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Is it Worth the shot? Ontario Women's Negotiations of Risk, Gender and the Human Papillomavirous(HPV) Vaccine

Is it Worth the shot? Ontario Women's Negotiations of Risk, Gender and the Human Papillomavirous(HPV) Vaccine

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Title: Is it Worth the shot? Ontario Women's Negotiations of Risk, Gender and the Human Papillomavirous(HPV) Vaccine
Author: Wyndham-West, Catherine Michelle
Abstract: This research project has been an endeavor in understanding how Human Papillomavirus (HPV) vaccine policy became gendered in Canada, how women in Ontario negotiated the concepts of “risk” and “gender” deployed in pharmaceutical marketing and public health programming, and how they folded these mediations into decision making about the vaccine. Eighteen months of ethnographic fieldwork revealed that the federal and Ontario governments developed HPV vaccine policy by using gender based analyses frames, based on the parameters of Merck Frosst’s gender-based marketing. This case study of the HPV vaccine highlights how corporations and governments work hand and hand to set public health policy in the neoliberal era of public health. However, these sales/governance strategies and the gendered at-risk subject formation they created and circulated were not passively integrated by women into their daily lives. The women interviewed – mothers of daughters affected by the grade eight school vaccination program, women university students and patients at a hospital vaccine clinic – demonstrated that the concepts of “risk” and “gender” are productive and movable ontological modes of being, which shift in and out of focus depending upon the context. Mothers were intensely focused on gender and doing mothering, students were doing gender politics and intermittent risk, and patients were living with risk. What sales/governance strategies had tried to “fix,” women continually unfixed. These accounts of situated risk and gender demonstrated that when assembled, women’s experiences helped transform their ethical being or sense of self. This knowledge of the self then informed vaccination decisions. Thus, decision making was not a discrete event or a linear, cost-benefit analysis. Instead it was an inherently social and cultural process, which was embedded in women’s experiences of finding meaning in their efforts to be good mothers, strong young women emerging into adulthood and pre-cancerous patients seeking respite amid the anxiety of protracted medical procedures. Women’s ontological decision making provides an analytical framework through which to tie together risk- and gender-related theory, individual accounts of risk encounters and the social, political, historical and economic context in which these mediations occur.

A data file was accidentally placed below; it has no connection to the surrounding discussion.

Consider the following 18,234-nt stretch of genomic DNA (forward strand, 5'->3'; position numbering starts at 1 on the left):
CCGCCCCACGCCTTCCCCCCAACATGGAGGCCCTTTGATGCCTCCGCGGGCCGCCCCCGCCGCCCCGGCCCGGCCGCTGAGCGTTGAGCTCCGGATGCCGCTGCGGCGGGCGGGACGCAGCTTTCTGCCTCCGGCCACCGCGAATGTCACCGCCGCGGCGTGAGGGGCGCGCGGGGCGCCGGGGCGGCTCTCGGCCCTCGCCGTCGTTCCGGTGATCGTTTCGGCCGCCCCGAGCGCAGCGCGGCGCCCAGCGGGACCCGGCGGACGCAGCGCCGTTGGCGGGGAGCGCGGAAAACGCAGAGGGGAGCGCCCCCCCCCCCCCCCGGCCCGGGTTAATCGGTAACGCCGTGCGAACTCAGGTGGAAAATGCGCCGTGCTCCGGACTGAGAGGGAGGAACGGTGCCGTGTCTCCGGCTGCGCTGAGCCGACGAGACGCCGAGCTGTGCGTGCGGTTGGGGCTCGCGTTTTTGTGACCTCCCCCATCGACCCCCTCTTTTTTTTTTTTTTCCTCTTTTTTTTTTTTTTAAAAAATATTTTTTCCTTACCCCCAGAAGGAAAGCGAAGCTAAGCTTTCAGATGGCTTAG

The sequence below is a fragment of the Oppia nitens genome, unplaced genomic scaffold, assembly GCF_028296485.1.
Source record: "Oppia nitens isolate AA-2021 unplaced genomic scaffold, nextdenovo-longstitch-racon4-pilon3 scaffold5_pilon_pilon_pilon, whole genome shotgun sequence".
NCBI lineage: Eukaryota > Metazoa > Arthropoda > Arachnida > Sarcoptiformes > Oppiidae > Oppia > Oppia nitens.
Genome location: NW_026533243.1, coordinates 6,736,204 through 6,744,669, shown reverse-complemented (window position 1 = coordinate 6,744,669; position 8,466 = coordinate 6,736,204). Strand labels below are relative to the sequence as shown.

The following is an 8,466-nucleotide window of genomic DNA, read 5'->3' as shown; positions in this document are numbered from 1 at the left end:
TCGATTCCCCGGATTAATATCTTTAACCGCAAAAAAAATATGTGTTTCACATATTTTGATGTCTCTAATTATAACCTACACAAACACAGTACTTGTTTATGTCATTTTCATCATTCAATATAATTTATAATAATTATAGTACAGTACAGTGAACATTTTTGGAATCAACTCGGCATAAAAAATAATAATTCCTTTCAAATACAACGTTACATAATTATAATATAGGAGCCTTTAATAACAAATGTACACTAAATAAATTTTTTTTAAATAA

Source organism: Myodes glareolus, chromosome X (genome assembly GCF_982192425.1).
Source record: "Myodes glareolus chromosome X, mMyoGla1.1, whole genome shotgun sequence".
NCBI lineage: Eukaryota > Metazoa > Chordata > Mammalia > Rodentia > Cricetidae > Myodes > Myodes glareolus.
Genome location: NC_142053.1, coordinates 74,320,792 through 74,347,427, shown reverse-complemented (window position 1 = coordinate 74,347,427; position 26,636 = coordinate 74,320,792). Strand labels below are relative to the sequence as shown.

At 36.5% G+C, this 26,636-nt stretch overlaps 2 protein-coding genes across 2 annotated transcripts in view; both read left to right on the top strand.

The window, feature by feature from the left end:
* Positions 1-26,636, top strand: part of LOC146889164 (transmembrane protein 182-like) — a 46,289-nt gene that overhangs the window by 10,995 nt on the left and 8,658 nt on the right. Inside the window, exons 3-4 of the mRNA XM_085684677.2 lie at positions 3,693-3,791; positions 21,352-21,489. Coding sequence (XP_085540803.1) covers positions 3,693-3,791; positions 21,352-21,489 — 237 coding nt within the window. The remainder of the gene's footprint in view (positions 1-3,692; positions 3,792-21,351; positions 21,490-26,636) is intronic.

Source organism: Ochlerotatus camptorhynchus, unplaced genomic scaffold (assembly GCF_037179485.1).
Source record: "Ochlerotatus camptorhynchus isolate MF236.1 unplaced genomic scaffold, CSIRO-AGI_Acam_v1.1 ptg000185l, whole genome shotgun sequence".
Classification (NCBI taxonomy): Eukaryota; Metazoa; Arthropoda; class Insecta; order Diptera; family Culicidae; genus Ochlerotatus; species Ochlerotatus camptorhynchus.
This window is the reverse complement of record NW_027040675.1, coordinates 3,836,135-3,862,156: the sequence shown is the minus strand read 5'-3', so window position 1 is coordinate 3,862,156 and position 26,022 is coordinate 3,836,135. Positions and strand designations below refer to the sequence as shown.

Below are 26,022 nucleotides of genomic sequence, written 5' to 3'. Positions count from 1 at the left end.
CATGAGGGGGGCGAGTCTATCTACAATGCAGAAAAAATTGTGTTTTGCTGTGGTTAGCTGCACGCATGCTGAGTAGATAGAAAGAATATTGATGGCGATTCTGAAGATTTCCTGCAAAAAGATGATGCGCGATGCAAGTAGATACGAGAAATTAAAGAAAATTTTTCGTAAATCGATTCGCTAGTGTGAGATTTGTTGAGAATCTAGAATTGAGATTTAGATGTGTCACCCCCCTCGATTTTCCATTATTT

Subject: Cultural anthropology
Gender studies
Public health
Keywords: Participatory methodologies
Medical anthropology
Anthropology of policy
Public health
Gender
Emerging health technologies
Sexual health
Cancer
HPV vaccine
Immunization
Risk and bio-politics
Qualitative research
Narrative research
Type: Electronic Thesis or Dissertation
Rights: Author owns copyright, except where explicitly noted. Please contact the author directly with licensing requests.
URI: http://hdl.handle.net/10315/27674
Supervisor: Adelson, Naomi
Degree: PhD - Doctor of Philosophy
Program: Social Anthropology
Exam date: 2014-04-07
Publish on: 2014-07-09

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